2. The individual mind is important, no doubt, but as the center of the academic universe, it is overrated.
  3. We have to take seriously the fact that the adult is not the only teacher in the room.
  4. Children’s social imaginations should be taken more seriously. They are the foundation of civic society.
  5. Our interactions with children in the classroom influence who they think they are and what they think they’re doing.
  6. Making meaning is good. Doing meaningful things is better.

We spent time unpacking each claim, wondering how to apply it to our varied content areas and age groups, but dwelled on the last claim:

Making meaning is good. Doing meaningful things is better.

We were reminded that none of us became teachers so we could fix comma splices. We became teachers because we wanted to change the world–our world, and our students’ worlds–for the better.

This Monday morning, I want us to keep that goal in mind as we teach and plan and reflect on how we’ll spend our time with young people. How will we make sure that our work together is meaningful?


If you don’t already see your work as a teacher as powerful, if you don’t see your role as one of an agent of change, try looking at this familiar work in a new way. Your interactions with children in your classroom influence them in powerful ways. You have the unique power of being able to help them develop their social imagination, their empathy skills, so they’ll never reduce a tragedy to a single cause with an unimaginable effect.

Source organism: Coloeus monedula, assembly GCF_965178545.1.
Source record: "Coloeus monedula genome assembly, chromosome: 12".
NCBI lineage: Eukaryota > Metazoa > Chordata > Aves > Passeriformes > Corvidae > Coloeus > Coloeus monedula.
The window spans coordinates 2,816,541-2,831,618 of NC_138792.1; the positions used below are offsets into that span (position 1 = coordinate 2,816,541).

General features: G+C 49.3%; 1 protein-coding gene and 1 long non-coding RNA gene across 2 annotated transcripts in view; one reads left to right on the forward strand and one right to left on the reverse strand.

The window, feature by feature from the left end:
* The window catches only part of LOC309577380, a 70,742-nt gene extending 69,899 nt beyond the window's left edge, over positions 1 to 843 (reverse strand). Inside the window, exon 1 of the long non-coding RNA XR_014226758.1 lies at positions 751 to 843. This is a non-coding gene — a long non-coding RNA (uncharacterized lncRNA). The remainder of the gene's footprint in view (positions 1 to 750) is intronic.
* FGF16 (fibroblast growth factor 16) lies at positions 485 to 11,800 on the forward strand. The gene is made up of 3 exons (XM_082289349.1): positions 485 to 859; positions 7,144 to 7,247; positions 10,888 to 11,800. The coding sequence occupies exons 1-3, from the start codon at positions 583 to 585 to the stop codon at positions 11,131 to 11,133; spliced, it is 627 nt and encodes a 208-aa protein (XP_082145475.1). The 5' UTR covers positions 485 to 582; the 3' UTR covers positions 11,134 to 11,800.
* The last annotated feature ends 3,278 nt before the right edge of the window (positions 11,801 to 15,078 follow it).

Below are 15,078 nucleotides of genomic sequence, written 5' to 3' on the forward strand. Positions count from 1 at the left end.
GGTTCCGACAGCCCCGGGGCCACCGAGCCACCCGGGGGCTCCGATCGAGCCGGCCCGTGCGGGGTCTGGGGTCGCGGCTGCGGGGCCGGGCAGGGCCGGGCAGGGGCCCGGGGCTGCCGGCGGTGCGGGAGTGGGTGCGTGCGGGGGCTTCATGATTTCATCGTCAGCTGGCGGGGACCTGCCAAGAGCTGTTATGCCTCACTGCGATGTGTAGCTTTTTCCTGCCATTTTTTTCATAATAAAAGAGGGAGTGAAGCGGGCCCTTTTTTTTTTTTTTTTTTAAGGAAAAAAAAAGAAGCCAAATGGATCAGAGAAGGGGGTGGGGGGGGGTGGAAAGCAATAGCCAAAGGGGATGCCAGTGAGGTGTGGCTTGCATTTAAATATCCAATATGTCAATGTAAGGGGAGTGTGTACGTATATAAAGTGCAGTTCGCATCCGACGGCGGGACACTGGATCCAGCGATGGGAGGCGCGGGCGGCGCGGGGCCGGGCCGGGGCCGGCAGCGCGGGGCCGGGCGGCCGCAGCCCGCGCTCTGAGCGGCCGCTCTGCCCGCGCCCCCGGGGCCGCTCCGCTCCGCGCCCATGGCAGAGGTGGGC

You have the power to choose: what will you teach into this week? Making meaning? Or making life meaningful?

Shana Karnes is a worrywart in the best of times, but an idealist in the worst of them. She is grateful every day to work with amazing preservice teachers at West Virginia University, to be mom and wife in a beautiful family, and to be able to write and think and learn with her friends here at Three Teachers Talk. Connect with Shana on Twitter at @litreader